EVEN THOUGH congressional Republicans and Wall Street lobbyists are eager to keep Elizabeth Warren from leading the new Consumer Finance Protection Bureau, President Obama won’t save himself any trouble by naming someone else to the position. Already, 44 Republican senators have vowed to vote against anyone Obama nominates unless the bureau is restructured and weakened first. Rather than give in to that threat, Obama should appoint Warren, the original proponent of such an agency, as its leader during the upcoming congressional recess.
The agency’s mandate is to ensure that, when financial institutions offer mortgages, credit cards, and other products to consumers, the costs and risks are transparent. Warren, previously a Harvard Law School professor, received a special White House appointment to get the new bureau going.
Opponents of greater regulation of financial services have sought to block her formal appointment as director of the bureau. They’ve portrayed her as high-handed and — in the case of a GOP congressman who got into a bizarre verbal tiff with Warren at a subcommittee hearing last week — even deceitful.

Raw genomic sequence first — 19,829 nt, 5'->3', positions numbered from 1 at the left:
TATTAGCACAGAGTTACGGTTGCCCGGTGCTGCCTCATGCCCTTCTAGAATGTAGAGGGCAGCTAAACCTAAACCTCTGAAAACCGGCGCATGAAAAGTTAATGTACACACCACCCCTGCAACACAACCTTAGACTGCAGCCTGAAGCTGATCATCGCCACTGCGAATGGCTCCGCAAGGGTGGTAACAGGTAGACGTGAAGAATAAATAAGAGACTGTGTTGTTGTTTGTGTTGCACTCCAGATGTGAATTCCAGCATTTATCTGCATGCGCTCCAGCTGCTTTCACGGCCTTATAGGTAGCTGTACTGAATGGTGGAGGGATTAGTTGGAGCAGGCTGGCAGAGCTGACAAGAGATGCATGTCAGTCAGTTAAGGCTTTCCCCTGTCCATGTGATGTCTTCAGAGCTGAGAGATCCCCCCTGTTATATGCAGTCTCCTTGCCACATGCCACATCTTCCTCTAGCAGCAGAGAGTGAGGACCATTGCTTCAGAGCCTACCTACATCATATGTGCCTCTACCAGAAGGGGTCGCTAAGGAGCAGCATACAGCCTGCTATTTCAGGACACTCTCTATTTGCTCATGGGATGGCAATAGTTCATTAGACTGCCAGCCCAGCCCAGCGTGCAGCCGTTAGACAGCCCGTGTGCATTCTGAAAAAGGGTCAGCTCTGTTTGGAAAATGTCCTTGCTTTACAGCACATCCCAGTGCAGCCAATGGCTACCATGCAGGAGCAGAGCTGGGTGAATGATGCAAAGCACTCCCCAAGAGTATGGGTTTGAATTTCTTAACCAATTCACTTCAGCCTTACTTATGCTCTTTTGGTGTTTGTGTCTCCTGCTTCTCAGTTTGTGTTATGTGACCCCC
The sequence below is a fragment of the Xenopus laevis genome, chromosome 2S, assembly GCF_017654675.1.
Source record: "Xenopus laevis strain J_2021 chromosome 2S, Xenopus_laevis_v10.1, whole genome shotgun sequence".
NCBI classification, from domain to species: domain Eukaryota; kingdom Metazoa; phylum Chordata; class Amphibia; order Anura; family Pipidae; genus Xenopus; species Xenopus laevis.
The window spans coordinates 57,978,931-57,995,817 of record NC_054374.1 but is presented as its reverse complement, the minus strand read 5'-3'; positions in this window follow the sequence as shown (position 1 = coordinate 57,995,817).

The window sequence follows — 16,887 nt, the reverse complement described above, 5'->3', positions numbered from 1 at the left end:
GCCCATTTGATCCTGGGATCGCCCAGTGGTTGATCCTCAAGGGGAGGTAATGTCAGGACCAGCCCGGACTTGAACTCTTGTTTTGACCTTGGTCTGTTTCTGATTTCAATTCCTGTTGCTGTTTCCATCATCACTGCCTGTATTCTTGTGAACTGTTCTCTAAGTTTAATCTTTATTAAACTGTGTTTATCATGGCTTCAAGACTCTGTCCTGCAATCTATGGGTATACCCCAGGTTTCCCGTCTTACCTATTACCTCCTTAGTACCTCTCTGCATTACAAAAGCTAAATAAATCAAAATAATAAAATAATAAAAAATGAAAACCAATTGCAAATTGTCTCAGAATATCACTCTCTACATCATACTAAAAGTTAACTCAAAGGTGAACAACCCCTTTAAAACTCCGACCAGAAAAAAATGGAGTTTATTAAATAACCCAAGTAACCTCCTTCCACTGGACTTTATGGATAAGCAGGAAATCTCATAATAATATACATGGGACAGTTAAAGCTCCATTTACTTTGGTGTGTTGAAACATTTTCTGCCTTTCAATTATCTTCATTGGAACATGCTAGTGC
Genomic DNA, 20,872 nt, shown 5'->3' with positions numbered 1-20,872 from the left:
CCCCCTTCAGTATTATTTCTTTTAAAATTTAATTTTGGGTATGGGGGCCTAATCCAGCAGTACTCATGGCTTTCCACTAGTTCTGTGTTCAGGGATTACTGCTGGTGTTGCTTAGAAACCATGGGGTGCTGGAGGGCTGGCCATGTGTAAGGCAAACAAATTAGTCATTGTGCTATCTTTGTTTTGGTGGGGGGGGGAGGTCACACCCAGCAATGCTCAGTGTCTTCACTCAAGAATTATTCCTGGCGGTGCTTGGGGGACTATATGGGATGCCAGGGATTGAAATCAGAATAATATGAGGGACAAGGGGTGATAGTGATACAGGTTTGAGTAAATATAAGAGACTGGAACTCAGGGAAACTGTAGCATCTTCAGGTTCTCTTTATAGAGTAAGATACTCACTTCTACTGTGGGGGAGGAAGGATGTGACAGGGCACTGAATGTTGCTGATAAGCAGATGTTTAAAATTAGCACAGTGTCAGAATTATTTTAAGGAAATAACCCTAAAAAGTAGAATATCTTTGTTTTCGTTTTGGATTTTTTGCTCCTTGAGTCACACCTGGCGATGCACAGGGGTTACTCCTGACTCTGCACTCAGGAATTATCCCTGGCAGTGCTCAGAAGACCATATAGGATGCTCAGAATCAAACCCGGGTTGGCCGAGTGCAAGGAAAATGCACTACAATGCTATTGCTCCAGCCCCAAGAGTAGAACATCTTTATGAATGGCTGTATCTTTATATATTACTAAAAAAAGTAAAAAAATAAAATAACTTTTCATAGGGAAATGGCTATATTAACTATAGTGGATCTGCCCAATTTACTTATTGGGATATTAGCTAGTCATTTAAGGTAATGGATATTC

Yet it’s clear that the deepening opposition to Warren is just a proxy for a broader objection to the existence of the bureau itself. Having failed to keep the new consumer-protection bureau from being created in last year’s Dodd-Frank bill, the financial-services industry and its allies in Congress want to replace the bureau’s director with a five-member board and give other, more industry-friendly regulatory agencies more power to veto the consumer bureau’s rules.
It’s hardly surprising that the industry would bristle at tighter regulations, but there’s no squaring its position with the broader public interest. Because most consumers aren’t doctors or engineers, the need for federal oversight of medicines and consumer products is well established. There’s no less a need for greater scrutiny of complex transactions between consumers and financial companies. Indeed, greater transparency in consumer lending might have averted the fateful subprime-mortgage binge of the early ’00s.
Opponents of the bureau insist that it represents a vast expansion of federal power over the financial industry. But the stiff resistance the agency has faced — not just on Wall Street and in Congress, but also from other regulatory agencies — shows that its authority will be anything but unchecked.
That’s all the more reason for Obama to make sure the consumer bureau’s first director has a clear sense of its mission and a commitment to the spirit of consumer protection. In other words, it’s why he should stand by Warren.